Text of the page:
The use of hypnosis is as old as humankind itself. As far as can it be traced back through history, we can find evidence of hypnosis being used to heal through out time. Hypnosis has been used down through the centuries, and the use of hypnosis for healing can be traced back to 3000 BC in Egypt. Both the new and old testaments of the Bible speak of what could be hypnosis, and the ancient Greeks and Romans had what were called sleep temples, where those in need of healing would be put into a trance like sleep, then their dreams would be interpreted by the priests. Much of what has been done in the past by the tribal shaman can be attributed to a state of hypnosis, in which the fostering of a strong belief and expectation in the person being healed, effects a magical cure.
It has long been believed in many healing traditions that the body, thoughts and emotions can influence health and well being. It is possible to influence a physical illness by working on particular emotions, and by changing thoughts and behavior patterns.
The ancient Romans had a saying, “MENS SANA IN CORPORE SANO”, or, “healthy mind in healthy body”.
This ancient saying confirms that for many thousands or years, it’s been believed that physical and emotional well being effects on one another. The division between body and mind in medicine only took place around 1750, with the scientific developments of Sir Isaac Newton. Since that time, the mind and spirit have been considered under the jurisdiction of the church, and the body under the jurisdiction of science.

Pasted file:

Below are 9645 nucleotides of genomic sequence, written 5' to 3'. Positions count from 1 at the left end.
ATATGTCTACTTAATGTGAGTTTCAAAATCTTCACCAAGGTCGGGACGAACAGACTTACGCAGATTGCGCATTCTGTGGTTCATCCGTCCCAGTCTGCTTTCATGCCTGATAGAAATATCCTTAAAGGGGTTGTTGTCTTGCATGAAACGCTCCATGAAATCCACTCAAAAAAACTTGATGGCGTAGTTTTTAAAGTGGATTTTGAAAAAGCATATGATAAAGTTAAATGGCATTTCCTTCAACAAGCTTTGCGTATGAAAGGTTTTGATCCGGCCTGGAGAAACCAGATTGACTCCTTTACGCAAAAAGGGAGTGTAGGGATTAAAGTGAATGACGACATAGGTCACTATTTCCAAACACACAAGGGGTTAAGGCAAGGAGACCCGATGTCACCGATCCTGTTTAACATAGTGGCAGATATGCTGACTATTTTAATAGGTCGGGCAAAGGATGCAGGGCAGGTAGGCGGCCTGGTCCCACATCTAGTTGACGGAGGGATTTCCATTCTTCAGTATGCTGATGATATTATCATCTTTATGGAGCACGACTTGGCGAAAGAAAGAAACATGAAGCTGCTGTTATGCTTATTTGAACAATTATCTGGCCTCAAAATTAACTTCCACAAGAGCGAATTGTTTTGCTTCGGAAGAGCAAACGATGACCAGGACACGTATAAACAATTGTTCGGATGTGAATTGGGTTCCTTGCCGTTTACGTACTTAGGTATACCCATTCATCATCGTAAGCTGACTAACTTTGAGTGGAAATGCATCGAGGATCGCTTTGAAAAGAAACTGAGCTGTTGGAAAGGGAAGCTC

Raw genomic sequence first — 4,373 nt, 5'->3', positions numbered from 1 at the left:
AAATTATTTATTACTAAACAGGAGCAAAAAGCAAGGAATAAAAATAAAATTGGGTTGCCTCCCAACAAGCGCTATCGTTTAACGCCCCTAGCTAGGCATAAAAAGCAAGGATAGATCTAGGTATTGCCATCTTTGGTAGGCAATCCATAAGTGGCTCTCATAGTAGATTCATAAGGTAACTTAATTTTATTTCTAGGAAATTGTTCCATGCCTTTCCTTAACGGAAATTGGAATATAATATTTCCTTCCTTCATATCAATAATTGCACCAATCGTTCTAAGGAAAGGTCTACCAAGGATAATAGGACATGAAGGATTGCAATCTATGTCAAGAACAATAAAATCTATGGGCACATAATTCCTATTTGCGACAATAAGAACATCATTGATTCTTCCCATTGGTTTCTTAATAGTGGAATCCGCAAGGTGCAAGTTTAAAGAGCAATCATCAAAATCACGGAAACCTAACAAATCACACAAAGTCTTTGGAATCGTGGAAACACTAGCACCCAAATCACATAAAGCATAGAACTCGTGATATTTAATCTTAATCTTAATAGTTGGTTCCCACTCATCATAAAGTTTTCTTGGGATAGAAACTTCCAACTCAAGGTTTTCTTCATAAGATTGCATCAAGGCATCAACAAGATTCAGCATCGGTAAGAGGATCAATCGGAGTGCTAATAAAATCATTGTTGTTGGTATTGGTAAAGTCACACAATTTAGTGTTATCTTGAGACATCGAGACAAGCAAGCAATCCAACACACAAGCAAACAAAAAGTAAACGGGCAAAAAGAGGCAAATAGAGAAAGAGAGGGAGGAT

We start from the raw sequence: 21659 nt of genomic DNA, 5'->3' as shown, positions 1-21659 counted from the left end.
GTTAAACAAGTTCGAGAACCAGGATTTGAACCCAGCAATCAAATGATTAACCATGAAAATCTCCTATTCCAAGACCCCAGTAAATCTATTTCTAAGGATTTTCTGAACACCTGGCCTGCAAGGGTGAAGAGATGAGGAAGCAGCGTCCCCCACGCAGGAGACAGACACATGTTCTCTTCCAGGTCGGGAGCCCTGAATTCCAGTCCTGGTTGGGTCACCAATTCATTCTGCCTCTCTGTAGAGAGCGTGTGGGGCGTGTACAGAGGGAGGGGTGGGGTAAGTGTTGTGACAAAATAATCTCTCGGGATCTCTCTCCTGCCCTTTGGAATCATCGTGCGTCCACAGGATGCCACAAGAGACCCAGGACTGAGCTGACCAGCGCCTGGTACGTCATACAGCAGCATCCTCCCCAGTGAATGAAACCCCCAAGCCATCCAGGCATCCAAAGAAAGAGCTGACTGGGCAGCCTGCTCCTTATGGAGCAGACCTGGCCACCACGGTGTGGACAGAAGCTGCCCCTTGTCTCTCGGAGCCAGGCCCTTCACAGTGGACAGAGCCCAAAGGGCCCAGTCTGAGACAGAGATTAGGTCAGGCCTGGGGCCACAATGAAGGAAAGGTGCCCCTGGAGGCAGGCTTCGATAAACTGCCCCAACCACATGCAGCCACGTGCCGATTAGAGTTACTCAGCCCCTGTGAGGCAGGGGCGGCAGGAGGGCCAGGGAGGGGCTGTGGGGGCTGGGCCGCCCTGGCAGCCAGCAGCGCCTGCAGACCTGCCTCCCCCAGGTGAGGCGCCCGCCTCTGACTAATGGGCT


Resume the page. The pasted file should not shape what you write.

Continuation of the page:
Traumatic experiences are not only stored on an emotional level, but also on a physical level. The emotional charge of trauma can influence our immune system, and our general health. By processing old traumas, and the emotional charge connected to a certain conditions, it is possible to find the inner resources that could help us begin the healing process.
Modern hypnosis began with Anton Mesmer in the 18th Century. After studying as a Jesuit priest, Mesmer became a graduate from a famed medical school in Vienna. Mesmer became interested in magnetism, and eventually became Europe’s foremost expert at magnetic healing, wherein magnets where passed over the body, to effect a healing. Mesmer believed all living things contained a type of magnetic ‘fluid’, and if someone had enough of this fluid, they would be healthy. Mesmer’s practice is where the term ‘Animal Magnetism’ comes from.
One day, Mesmer forgot his magnets, so he just made passes over the patient with his hands. He was surprised to find that even without the magnetic treatment, they got better. From then on, Mesmer thought he had sufficient magnetic fluid within himself to effect cures. In reality, he was practicing a form of hypnosis.
James Braid, a Scottish surgeon working in Manchester, coined the terms hypnotism and hypnosis, in 1843. He found that some people could go into a trance if their eyes where fixed on a bright object, like a pocket watch. He believed that a neurological process was involved, and that this process could be very useful, when no organic origin could be found for a person’s disorder.
James Esdaile (1808-1859) was another Scottish surgeon working in India. He would use the eye fixation technique to prepare a patient for surgery. With slow, sweeping motions, Esdaile would put them into a deep hypnotic sleep, causing full amnesia throughout the body.